Bristol has joined the The World Health Organisation (WHO) Global Network of Age-friendly Cities and Communities.
It has become the 705th member of a network of cities and communities in 39 countries, all working towards becoming better places to grow old.
An age friendly city is one that encourages active ageing by promoting health and well being amongst it’s older citizens.
Bristol City Council, Bristol Ageing Better and Age UK Bristol, have been collaborating together over the last 3 years to improve the quality of life for the older residents within the city.
Bristol Mayor, Marvin Rees said, “Bristol being accepted to the Age Friendly Cities network is a restatement of our commitment to enable older people to feel safe, enjoy good health and continue to participate fully in society.”
“I want to see Bristol as a better place for everyone to grow old and become a more closely connected society where people work together and support one another.”
Programme Director at Bristol Ageing Better, Adam Rees said, “This announcement builds on the commitment from Bristol City Council, local voluntary organisations and represents the voices of older people who have influenced Bristol’s Age Friendly strategy from the beginning.
“This is just the start of our journey to making Bristol truly age friendly.”
Programme manager at Bristol Ageing Better (BAB), Carly Urbanski said,”that she is really excited that they have been accepted by the WHO network.”
“We hope to have a celebration event in January that will spark other peoples interest as well.”
According to World Health Organisation guidelines, there are 8 domains to becoming an age friendly city.
Bristol Ageing Better used this criteria to draw up a plan for an age friendly Bristol
They then conducted a survey amongst the older members of the community, in order to find out ways to meet their needs.
They found out that 24% wanted “improved transport” and “improved access to Public facilities”
In recent years, council cuts has meant that many of the public toilets have closed down.
In response to this communities in Bedminster and Greater Brislington produced a toilet map, highlighting places where people can access a toilet free of charge.
Bristol Ageing Better is a partnership of over 150 organisations working towards reducing social isolation and loneliness among older people in Bristol.
They are funded by the Big Lottery Fund as part of its Fulfilling Lives: Ageing Better Program.
This has meant that they have been able to commit over £200,00o to help kick start community activities in Bristol.
Any charity, community group or individual with an idea to help prevent loneliness in people aged 50 or over are able to apply.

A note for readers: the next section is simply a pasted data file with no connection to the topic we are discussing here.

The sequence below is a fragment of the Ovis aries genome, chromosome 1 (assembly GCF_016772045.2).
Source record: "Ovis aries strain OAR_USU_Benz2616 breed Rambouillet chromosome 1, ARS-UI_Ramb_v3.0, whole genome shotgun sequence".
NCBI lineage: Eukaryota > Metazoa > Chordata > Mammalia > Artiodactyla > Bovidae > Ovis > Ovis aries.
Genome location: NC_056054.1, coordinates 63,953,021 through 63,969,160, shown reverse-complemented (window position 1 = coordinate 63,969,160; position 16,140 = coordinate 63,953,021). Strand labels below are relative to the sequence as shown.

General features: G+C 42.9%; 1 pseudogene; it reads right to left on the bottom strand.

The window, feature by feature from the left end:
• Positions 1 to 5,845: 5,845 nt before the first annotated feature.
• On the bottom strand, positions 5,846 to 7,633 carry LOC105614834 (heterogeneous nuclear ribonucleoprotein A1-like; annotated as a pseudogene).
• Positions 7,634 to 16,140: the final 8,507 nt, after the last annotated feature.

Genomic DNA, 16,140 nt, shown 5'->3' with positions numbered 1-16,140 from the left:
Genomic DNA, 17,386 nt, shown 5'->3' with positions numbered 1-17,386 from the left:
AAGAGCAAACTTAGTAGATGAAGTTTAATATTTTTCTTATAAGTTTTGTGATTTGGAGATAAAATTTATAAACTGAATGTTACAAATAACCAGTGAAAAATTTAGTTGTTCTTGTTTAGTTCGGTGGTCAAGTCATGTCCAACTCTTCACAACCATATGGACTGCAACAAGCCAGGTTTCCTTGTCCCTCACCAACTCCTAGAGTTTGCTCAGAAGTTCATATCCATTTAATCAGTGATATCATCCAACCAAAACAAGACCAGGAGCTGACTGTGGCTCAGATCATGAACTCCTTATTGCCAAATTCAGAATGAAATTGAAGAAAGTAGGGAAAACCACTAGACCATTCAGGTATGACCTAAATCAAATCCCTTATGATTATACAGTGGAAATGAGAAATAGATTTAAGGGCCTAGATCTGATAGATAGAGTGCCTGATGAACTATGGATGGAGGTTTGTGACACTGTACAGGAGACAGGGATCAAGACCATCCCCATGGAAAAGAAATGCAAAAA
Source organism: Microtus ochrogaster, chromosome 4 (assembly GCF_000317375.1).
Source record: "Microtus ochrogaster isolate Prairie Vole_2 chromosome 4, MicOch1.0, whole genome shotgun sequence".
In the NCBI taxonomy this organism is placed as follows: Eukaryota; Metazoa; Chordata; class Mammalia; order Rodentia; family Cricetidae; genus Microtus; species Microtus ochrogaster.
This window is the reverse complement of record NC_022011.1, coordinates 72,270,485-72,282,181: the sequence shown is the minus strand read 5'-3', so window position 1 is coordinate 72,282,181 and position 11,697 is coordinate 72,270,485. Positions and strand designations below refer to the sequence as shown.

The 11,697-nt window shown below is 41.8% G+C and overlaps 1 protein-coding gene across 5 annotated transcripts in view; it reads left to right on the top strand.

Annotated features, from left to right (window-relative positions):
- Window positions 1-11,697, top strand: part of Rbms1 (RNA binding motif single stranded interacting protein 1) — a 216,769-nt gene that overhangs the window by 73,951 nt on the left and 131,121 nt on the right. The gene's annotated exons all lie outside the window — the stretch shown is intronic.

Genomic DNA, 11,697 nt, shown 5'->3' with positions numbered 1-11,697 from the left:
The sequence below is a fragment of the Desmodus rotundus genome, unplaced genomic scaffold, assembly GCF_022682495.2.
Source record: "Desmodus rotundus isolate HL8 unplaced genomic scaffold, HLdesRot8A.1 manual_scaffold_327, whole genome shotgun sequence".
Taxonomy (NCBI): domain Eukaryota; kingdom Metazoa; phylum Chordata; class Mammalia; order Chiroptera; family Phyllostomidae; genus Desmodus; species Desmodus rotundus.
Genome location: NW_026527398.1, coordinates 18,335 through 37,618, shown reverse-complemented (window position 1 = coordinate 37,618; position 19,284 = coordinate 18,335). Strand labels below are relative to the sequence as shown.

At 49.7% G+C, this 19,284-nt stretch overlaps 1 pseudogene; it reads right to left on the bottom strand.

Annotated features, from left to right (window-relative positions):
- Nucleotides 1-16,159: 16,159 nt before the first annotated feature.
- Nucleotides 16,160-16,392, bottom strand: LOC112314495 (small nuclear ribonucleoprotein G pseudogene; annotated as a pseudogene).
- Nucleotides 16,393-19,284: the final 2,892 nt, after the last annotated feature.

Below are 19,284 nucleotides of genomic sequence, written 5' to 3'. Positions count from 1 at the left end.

One recipient of the fund is Bristol Live West, they have four community development workers who run events and activities to help engage older isolated people.
These have included: a sewing club, Malcolm X Elders, pc skills, lunch clubs and a very popular cinema club.
Earlier this this week they held the St Paul’s and St Agnes festive party.
According to Judith Davis, Livewest’s Community Development Officer for St Paul’s it was “A huge end of year celebration to help bring together the clubs from both communities .”
Another beneficiary from the kickstart fund is The Beehive Centre in Whitehall . The centre runs a full programme of activities including a chair based keep fit class especially designed for older people.
Margaret an 84 year lady who has been attending the group for 8 years said that she “enjoys coming to group” and that it has “helped keep her mobile.”
Another user of the group, Mary Pane said that” It helps with her balance, ” and that she loves the “social aspect of the group.”
The Beehive Community manager Amber Williams said ” I think the idea of having an age friendly city is great and I think we should be encouraging people to think about older people and how we can improve the services that we have got for them and connect people.”
“All of that is great ethos, what I found difficult is that before Bristol Ageing Better came along Bristol was already delivering really great quality services for older people through the Link Age network.”
” They were already at the forefront of all that, with great what on guides and really linking up all the different areas of the city.”
“And really what should have happened in my opinion, was that Link Age should of been supported through Bristol Ageing Better to continue the great work they were doing.”
” Instead what happened was that Bristol Ageing wanted to get rid of all the old services services and start brand new ones.”
Amber is worried that these new groups will “only have a limited amount of time, ” and is not sure about ” what will be left at the end of the Bristol Ageing Better project.”
The Bristol Ageing Better scheme is due to close in 2020, but there is hope that Bristol’s membership to the Global Network of Age-friendly Cities and Communities will enable all these community groups and clubs to keep running.